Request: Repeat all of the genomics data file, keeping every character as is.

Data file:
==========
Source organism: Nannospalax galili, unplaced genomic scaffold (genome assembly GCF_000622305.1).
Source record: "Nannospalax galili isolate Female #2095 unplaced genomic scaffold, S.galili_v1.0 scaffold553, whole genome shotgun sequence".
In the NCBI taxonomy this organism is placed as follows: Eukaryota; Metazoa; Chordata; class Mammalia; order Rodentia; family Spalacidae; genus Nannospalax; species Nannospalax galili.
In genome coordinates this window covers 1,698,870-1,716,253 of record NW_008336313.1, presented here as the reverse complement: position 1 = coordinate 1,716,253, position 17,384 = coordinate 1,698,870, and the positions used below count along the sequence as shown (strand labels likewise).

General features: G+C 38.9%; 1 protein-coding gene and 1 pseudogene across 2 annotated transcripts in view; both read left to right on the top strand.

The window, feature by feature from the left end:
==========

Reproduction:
Source organism: Nannospalax galili, unplaced genomic scaffold (genome assembly GCF_000622305.1).
Source record: "Nannospalax galili isolate Female #2095 unplaced genomic scaffold, S.galili_v1.0 scaffold553, whole genome shotgun sequence".
In the NCBI taxonomy this organism is placed as follows: Eukaryota; Metazoa; Chordata; class Mammalia; order Rodentia; family Spalacidae; genus Nannospalax; species Nannospalax galili.
In genome coordinates this window covers 1,698,870-1,716,253 of record NW_008336313.1, presented here as the reverse complement: position 1 = coordinate 1,716,253, position 17,384 = coordinate 1,698,870, and the positions used below count along the sequence as shown (strand labels likewise).

General features: G+C 38.9%; 1 protein-coding gene and 1 pseudogene across 2 annotated transcripts in view; both read left to right on the top strand.

The window, feature by feature from the left end: